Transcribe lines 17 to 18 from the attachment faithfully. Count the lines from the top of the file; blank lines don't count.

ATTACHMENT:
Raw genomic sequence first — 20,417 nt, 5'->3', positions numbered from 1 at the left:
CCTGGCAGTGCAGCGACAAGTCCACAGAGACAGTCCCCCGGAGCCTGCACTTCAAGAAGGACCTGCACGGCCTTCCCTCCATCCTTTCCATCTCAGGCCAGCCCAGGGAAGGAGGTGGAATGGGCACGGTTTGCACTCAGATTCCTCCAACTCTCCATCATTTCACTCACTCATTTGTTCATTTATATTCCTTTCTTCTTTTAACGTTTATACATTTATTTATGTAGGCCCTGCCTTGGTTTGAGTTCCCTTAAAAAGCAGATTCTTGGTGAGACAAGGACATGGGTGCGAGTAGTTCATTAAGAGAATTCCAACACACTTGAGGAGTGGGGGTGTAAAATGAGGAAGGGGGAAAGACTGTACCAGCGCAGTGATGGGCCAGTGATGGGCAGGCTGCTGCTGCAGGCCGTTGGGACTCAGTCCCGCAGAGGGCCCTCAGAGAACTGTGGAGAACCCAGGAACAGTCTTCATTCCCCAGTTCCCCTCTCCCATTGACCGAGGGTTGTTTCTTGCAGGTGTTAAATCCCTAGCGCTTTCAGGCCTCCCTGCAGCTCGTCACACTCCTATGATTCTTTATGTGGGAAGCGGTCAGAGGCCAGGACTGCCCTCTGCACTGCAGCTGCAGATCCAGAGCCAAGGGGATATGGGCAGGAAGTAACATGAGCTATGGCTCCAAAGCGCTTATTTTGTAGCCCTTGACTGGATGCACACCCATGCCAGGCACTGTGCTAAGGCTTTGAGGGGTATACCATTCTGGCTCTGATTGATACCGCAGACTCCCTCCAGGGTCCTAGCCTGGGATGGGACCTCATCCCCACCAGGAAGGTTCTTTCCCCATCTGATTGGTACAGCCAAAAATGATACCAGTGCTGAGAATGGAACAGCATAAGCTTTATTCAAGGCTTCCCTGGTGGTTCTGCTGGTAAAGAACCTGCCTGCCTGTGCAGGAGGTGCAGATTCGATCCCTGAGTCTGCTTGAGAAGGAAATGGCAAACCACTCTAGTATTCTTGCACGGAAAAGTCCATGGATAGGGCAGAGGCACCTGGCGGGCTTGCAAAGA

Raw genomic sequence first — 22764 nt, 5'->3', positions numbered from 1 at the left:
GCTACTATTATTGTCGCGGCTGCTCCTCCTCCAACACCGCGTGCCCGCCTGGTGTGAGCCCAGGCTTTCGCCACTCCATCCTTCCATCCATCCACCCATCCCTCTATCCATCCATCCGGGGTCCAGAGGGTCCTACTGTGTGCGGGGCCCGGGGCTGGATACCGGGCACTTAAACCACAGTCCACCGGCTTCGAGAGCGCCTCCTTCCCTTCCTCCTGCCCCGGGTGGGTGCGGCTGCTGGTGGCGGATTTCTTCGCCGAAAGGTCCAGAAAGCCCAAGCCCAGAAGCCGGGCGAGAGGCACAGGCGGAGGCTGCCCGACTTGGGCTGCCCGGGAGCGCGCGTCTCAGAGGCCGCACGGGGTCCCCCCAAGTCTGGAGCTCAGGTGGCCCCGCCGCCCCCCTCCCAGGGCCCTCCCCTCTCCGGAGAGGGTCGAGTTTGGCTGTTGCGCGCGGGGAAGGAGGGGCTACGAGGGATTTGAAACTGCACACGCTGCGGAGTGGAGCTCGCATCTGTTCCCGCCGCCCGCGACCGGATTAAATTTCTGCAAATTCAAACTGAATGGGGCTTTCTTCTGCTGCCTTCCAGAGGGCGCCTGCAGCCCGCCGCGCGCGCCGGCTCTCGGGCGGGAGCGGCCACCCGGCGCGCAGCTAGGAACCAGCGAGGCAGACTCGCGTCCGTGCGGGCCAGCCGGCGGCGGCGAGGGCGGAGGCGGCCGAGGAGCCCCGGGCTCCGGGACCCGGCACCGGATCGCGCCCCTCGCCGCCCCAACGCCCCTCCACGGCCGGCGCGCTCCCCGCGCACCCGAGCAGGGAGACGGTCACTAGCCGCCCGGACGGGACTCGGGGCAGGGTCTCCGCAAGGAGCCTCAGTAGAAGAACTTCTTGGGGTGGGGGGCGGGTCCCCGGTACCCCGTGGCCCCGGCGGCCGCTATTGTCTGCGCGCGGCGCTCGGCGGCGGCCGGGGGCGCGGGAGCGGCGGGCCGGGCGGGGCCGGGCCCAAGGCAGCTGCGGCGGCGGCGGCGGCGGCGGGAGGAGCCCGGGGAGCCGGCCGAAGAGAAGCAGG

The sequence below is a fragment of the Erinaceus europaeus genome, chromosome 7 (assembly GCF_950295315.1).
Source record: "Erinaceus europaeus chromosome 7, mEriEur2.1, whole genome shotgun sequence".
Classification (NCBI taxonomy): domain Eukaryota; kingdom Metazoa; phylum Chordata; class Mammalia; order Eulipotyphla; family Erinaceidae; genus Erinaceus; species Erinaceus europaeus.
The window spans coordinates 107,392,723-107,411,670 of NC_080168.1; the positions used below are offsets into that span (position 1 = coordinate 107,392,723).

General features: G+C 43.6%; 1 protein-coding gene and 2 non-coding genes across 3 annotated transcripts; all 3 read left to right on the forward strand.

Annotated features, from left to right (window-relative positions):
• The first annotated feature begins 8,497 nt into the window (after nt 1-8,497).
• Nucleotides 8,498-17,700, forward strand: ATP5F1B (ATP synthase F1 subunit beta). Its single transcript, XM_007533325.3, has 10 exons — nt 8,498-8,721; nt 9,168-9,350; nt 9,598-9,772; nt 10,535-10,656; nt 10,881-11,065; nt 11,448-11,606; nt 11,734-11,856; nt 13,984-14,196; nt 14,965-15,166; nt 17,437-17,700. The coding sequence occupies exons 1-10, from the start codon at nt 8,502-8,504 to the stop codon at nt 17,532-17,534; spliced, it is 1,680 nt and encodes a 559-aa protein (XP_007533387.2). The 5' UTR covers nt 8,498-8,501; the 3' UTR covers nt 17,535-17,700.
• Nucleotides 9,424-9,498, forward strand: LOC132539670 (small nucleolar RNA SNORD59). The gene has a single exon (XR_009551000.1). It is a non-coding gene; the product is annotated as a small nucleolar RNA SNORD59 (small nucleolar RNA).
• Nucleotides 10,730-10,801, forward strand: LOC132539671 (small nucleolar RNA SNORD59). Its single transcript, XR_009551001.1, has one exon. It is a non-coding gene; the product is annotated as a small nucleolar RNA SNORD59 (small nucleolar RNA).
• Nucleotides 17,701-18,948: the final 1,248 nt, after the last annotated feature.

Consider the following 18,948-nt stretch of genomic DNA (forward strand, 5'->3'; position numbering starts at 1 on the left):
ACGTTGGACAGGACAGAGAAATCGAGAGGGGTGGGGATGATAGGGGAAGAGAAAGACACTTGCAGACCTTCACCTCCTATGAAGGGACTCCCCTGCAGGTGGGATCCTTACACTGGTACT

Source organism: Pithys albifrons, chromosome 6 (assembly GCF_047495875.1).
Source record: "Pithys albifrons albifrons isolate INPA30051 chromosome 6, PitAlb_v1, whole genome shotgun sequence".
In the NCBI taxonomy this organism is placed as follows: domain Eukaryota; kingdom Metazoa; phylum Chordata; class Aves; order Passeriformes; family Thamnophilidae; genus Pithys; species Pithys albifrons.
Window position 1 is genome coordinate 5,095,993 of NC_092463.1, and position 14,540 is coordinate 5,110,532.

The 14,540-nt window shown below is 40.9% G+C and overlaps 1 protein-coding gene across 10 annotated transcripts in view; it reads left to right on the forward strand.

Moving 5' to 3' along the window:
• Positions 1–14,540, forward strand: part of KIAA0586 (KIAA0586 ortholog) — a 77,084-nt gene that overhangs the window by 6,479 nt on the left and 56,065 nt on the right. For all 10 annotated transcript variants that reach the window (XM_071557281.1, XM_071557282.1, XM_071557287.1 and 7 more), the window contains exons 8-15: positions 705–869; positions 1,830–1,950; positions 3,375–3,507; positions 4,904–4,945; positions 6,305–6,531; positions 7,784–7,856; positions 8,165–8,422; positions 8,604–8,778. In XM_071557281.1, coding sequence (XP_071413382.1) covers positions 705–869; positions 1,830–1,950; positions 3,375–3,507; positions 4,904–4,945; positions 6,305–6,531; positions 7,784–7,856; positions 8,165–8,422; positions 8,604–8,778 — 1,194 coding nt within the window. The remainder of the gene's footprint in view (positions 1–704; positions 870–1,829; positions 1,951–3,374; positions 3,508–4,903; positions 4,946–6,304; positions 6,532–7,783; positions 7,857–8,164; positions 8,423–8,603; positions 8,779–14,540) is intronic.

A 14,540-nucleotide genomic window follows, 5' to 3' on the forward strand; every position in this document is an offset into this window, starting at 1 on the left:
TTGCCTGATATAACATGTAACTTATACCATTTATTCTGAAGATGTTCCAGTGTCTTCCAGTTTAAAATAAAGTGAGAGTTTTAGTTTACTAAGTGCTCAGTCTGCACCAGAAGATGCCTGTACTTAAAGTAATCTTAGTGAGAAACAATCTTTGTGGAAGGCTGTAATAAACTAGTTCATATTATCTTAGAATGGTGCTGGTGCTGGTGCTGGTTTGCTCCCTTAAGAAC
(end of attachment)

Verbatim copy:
ACGTTGGACAGGACAGAGAAATCGAGAGGGGTGGGGATGATAGGGGAAGAGAAAGACACTTGCAGACCTTCACCTCCTATGAAGGGACTCCCCTGCAGGTGGGATCCTTACACTGGTACT

Source organism: Pithys albifrons, chromosome 6 (assembly GCF_047495875.1).